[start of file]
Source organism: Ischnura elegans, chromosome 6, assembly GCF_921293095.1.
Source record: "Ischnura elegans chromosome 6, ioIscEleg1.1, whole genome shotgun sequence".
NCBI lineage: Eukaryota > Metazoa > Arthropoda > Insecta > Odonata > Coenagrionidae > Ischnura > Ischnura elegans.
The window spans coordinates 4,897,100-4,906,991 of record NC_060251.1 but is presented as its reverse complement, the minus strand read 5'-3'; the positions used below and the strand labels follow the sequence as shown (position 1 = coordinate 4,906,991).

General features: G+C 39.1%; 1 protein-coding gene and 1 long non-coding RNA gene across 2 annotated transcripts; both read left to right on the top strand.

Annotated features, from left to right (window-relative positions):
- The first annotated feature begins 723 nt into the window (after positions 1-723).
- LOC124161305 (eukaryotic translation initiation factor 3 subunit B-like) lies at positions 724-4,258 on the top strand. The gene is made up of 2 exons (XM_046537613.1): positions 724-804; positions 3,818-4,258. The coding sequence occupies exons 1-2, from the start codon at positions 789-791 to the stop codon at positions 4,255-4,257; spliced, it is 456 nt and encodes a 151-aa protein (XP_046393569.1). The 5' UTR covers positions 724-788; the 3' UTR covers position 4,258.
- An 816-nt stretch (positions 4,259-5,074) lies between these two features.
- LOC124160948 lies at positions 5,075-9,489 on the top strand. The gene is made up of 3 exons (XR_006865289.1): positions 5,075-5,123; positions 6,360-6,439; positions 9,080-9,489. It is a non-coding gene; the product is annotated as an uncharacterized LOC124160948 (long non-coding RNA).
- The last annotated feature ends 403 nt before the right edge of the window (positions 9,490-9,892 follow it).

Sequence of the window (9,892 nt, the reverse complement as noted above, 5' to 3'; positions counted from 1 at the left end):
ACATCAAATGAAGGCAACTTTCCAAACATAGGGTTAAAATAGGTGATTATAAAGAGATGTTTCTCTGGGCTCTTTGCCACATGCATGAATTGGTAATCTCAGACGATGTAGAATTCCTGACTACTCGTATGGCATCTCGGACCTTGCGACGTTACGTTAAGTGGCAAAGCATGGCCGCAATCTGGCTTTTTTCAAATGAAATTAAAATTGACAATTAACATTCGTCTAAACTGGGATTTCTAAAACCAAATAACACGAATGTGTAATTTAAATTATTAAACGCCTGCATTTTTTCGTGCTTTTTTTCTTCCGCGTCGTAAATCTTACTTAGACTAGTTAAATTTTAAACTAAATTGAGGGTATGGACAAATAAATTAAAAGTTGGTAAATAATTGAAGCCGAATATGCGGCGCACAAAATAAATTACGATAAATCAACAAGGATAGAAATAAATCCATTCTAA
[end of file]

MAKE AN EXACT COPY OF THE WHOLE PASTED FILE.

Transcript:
Source organism: Ischnura elegans, chromosome 6, assembly GCF_921293095.1.
Source record: "Ischnura elegans chromosome 6, ioIscEleg1.1, whole genome shotgun sequence".
NCBI lineage: Eukaryota > Metazoa > Arthropoda > Insecta > Odonata > Coenagrionidae > Ischnura > Ischnura elegans.
The window spans coordinates 4,897,100-4,906,991 of record NC_060251.1 but is presented as its reverse complement, the minus strand read 5'-3'; the positions used below and the strand labels follow the sequence as shown (position 1 = coordinate 4,906,991).

General features: G+C 39.1%; 1 protein-coding gene and 1 long non-coding RNA gene across 2 annotated transcripts; both read left to right on the top strand.

Annotated features, from left to right (window-relative positions):
- The first annotated feature begins 723 nt into the window (after positions 1-723).
- LOC124161305 (eukaryotic translation initiation factor 3 subunit B-like) lies at positions 724-4,258 on the top strand. The gene is made up of 2 exons (XM_046537613.1): positions 724-804; positions 3,818-4,258. The coding sequence occupies exons 1-2, from the start codon at positions 789-791 to the stop codon at positions 4,255-4,257; spliced, it is 456 nt and encodes a 151-aa protein (XP_046393569.1). The 5' UTR covers positions 724-788; the 3' UTR covers position 4,258.
- An 816-nt stretch (positions 4,259-5,074) lies between these two features.
- LOC124160948 lies at positions 5,075-9,489 on the top strand. The gene is made up of 3 exons (XR_006865289.1): positions 5,075-5,123; positions 6,360-6,439; positions 9,080-9,489. It is a non-coding gene; the product is annotated as an uncharacterized LOC124160948 (long non-coding RNA).
- The last annotated feature ends 403 nt before the right edge of the window (positions 9,490-9,892 follow it).

Sequence of the window (9,892 nt, the reverse complement as noted above, 5' to 3'; positions counted from 1 at the left end):
ACATCAAATGAAGGCAACTTTCCAAACATAGGGTTAAAATAGGTGATTATAAAGAGATGTTTCTCTGGGCTCTTTGCCACATGCATGAATTGGTAATCTCAGACGATGTAGAATTCCTGACTACTCGTATGGCATCTCGGACCTTGCGACGTTACGTTAAGTGGCAAAGCATGGCCGCAATCTGGCTTTTTTCAAATGAAATTAAAATTGACAATTAACATTCGTCTAAACTGGGATTTCTAAAACCAAATAACACGAATGTGTAATTTAAATTATTAAACGCCTGCATTTTTTCGTGCTTTTTTTCTTCCGCGTCGTAAATCTTACTTAGACTAGTTAAATTTTAAACTAAATTGAGGGTATGGACAAATAAATTAAAAGTTGGTAAATAATTGAAGCCGAATATGCGGCGCACAAAATAAATTACGATAAATCAACAAGGATAGAAATAAATCCATTCTAA